Live Screen Sharing: Website Usability

As respondents navigate a website, they have screen sharing on so our moderators so can observe what they are doing and how they are navigating the site. The moderator can make requests, ask questions, and pose problems, all the while observing how the participant reacts. The moderator is also linked to the participant by phone or computer VOIP, so that the moderator has simultaneous remote observation and recording of the respondent’s computer screen and answers to moderator’s questions. The moderator can follow along, ask questions, monitor how easy/difficult it is for respondents to navigate the site, guide the respondent through specific tasks, etc. Everything about the user experience is used in the analysis, including paths through the website, answers to questions and probes, and respondent pauses, frustrations, and tripping points.

In-Vehicle or In-Home Video

Similar to virtual ethnography and video diaries, respondents can be recruited to put video cameras inside their vehicles, homes, or offices for an extended period of time. The audio and video capture in-car or in-home actions and experiences. For cars or trucks, for example, it’s possible to record video of the road ahead of the vehicle, GPS information, speed, and force of gravity as turns are made. In-vehicle videos are not just for testing vehicles or products within the car; they also allow researchers to observe customers as they drive to or from a store, see drive-thru behavior and experiences, watch in-car consumption, or track the different types of stores visited. In-home videos can record food preparation, family dinners, washing machine operations, or family discussions over a meal. The possibilities are endless, so long as the consumer is aware of the cameras and has fully consented to their presence.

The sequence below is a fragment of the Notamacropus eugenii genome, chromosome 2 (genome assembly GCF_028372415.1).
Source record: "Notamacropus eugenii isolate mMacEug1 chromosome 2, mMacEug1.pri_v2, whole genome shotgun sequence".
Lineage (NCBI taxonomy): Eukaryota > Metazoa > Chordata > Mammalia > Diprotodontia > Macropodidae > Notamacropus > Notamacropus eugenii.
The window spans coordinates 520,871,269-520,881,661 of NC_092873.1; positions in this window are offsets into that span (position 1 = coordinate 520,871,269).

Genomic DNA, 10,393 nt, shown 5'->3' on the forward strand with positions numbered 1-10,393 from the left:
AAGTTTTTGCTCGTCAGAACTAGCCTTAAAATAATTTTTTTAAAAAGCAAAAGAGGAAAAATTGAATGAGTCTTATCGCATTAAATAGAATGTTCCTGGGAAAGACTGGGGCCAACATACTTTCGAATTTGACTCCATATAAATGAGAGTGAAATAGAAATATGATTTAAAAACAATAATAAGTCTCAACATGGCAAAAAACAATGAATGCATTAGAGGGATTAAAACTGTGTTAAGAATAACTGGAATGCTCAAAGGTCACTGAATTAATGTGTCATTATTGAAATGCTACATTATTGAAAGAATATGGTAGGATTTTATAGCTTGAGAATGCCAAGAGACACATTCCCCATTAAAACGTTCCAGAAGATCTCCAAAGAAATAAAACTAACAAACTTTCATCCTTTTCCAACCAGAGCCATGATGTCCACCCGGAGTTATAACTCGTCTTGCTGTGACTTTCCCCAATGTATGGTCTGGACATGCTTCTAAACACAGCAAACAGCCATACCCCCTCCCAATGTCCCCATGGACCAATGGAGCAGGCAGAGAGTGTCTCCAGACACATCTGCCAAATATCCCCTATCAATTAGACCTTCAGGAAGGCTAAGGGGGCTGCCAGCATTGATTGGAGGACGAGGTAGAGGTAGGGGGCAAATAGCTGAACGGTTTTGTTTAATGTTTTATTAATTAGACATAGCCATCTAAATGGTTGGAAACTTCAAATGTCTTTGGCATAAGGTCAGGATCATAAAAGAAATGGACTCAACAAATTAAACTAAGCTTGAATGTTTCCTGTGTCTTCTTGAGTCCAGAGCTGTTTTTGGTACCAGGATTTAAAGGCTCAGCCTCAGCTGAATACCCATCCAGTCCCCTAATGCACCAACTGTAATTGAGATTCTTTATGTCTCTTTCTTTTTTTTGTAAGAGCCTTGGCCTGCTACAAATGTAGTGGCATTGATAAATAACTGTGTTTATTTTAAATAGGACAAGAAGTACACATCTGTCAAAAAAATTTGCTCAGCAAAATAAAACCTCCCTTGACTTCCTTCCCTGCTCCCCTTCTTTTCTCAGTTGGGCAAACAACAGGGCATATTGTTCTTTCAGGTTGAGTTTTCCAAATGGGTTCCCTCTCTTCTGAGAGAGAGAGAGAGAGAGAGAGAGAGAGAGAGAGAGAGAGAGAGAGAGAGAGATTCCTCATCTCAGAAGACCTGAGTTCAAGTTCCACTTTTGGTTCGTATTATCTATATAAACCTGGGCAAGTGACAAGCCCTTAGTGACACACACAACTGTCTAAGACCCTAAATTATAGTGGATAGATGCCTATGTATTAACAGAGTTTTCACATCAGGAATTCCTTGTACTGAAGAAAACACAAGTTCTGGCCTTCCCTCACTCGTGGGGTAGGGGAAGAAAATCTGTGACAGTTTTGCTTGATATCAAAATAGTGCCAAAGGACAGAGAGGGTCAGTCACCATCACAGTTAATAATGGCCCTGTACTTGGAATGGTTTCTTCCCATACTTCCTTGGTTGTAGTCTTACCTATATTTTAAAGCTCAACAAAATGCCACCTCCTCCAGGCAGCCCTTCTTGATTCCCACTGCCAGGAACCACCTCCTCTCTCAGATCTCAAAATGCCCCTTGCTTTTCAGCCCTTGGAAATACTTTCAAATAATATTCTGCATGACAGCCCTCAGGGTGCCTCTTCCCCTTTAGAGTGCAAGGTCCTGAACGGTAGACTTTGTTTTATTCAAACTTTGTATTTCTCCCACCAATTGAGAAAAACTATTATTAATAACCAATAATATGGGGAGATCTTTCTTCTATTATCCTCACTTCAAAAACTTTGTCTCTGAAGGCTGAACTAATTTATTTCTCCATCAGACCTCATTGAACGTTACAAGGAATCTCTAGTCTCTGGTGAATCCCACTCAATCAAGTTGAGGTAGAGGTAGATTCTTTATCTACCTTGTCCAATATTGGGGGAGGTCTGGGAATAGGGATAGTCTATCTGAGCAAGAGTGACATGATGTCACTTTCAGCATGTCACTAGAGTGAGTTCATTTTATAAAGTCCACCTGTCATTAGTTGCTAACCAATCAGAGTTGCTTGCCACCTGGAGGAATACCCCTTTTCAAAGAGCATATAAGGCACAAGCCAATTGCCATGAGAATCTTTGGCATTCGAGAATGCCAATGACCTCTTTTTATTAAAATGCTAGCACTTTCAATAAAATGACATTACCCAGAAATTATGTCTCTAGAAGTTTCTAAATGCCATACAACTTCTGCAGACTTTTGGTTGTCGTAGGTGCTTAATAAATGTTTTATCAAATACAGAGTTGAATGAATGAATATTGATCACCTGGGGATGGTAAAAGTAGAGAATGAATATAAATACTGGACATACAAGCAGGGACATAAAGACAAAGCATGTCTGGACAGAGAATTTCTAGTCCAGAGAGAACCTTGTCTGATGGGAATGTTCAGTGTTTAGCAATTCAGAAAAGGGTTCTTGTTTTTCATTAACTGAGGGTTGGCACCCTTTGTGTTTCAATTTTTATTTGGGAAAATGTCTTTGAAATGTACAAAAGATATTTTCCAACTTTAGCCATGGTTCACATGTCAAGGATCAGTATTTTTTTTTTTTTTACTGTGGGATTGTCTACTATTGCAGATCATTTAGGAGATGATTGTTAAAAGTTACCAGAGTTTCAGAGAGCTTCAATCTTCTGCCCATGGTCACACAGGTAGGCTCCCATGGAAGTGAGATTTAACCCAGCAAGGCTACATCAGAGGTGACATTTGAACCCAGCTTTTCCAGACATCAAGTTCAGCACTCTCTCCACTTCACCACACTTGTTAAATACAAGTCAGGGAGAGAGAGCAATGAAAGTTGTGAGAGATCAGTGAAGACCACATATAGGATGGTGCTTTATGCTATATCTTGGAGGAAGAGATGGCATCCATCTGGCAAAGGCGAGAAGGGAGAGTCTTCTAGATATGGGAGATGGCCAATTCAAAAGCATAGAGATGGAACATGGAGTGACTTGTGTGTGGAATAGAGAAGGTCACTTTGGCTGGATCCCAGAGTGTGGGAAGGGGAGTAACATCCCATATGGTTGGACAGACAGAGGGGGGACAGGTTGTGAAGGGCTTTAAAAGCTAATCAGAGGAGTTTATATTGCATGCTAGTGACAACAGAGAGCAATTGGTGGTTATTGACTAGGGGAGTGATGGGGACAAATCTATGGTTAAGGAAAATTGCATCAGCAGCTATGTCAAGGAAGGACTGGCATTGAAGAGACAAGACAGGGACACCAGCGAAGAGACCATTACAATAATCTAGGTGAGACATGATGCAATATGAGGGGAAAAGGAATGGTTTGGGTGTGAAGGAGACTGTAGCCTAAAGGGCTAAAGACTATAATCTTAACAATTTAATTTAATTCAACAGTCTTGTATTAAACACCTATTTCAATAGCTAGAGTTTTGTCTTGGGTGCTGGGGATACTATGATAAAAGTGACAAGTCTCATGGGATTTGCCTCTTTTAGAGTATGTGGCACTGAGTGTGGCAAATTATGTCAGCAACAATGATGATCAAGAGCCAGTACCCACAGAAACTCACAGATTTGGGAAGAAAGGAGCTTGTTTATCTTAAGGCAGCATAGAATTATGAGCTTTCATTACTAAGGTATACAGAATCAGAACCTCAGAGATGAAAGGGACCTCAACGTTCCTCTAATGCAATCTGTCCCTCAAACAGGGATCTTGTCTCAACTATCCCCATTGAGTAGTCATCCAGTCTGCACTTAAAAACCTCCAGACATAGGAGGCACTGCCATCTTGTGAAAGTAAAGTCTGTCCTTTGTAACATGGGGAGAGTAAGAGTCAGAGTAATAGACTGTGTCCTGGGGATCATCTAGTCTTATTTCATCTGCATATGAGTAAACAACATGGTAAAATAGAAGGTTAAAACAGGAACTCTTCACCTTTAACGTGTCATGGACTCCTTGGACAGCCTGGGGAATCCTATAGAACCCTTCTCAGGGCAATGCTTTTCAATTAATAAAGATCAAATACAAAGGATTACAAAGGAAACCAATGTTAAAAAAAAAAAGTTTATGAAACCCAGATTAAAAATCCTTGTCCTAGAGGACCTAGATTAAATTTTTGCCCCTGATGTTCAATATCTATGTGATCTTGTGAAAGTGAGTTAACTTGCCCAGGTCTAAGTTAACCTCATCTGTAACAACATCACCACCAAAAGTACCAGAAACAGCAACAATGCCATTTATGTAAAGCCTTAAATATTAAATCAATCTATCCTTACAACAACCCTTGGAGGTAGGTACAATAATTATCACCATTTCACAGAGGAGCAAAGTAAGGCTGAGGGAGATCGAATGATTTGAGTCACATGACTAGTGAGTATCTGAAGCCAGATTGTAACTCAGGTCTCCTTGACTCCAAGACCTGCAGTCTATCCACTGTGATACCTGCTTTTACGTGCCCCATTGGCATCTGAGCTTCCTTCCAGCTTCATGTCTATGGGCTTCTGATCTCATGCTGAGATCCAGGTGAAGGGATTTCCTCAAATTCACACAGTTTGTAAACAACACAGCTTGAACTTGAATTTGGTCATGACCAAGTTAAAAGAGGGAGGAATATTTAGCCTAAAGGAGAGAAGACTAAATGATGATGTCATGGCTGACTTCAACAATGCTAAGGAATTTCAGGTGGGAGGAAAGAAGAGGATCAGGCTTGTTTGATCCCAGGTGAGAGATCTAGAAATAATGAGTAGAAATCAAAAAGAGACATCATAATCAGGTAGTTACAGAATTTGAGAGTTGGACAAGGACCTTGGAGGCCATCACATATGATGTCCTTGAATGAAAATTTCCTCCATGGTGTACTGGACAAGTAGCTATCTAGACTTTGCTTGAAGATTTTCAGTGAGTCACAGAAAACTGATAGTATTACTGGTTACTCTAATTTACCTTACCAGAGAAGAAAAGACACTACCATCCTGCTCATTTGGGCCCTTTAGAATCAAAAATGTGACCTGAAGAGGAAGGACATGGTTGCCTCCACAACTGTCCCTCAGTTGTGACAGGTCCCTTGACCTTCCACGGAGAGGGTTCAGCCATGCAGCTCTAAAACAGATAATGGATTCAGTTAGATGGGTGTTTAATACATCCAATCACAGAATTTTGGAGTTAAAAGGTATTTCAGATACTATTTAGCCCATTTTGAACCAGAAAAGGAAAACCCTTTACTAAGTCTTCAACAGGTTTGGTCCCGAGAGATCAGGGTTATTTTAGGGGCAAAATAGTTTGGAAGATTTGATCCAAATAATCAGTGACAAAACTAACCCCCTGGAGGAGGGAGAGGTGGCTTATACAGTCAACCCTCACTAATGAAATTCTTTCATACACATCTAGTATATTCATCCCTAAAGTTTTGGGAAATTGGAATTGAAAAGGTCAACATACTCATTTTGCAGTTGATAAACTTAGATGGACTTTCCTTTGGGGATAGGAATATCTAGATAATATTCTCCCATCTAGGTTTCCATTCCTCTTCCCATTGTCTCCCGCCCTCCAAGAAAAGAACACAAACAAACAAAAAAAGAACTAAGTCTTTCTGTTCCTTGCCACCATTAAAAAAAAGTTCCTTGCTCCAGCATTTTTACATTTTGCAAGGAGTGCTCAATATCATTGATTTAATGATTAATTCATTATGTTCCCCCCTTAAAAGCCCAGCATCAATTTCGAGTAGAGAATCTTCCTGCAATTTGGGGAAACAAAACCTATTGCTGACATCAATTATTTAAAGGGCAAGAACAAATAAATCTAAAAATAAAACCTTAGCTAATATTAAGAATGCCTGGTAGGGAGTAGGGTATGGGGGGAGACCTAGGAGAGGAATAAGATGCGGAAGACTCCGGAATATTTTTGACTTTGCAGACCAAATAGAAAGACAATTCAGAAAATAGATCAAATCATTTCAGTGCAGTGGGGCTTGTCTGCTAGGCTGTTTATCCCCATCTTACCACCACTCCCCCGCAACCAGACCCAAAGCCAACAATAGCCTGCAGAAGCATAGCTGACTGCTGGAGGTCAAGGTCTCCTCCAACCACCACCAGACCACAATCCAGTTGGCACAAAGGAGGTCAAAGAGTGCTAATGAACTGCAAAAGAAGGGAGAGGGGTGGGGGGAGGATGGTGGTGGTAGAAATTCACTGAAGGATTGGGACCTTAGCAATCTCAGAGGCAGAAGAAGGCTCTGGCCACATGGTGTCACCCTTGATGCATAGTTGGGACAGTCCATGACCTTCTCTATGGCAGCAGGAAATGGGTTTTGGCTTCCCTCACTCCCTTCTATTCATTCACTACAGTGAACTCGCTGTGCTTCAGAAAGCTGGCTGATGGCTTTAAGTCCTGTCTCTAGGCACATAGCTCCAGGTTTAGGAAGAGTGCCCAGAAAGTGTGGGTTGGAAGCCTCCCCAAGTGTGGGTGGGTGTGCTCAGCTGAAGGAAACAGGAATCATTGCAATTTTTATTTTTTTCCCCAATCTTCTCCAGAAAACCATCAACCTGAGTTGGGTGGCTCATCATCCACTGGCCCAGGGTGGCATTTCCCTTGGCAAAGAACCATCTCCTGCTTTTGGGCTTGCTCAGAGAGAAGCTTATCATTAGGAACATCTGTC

Voicemail/Audio Journaling

In-the-moment research goes beyond the collection of texts, videos, and images on a smartphone. While mobile phones make in-the-moment research easy, they are not the only way. Telephone functions of mobile devices are basic enough for unsophisticated segments of the population or older residents. The respondents can either call in at a time convenient for them, or they can be sent a call at a specific time or after an event. The data collection for the voicemail journaling generally lasts between 7 to 10 days. Data collection can include a combination of open-ended and/or survey-style questions. Audio journaling can be appropriate for understanding emotional triggers, shopper experiences, or decision moments. Voicemail journaling keeps the data collection simple and it can be accessed by the majority of the population.

Experienced Qualitative Consultants

Decision Analyst has over four decades of qualitative research experience and is a leader in the development of innovative qualitative research techniques. Our experienced moderators can recommend the qualitative technique(s) best suited to your research needs.

For more information on our Qualitative Research services, please email Clay Dethloff, Senior Vice President, at, or call him at 1-800-ANALYSIS (262-5974) or 1-817-640-6166.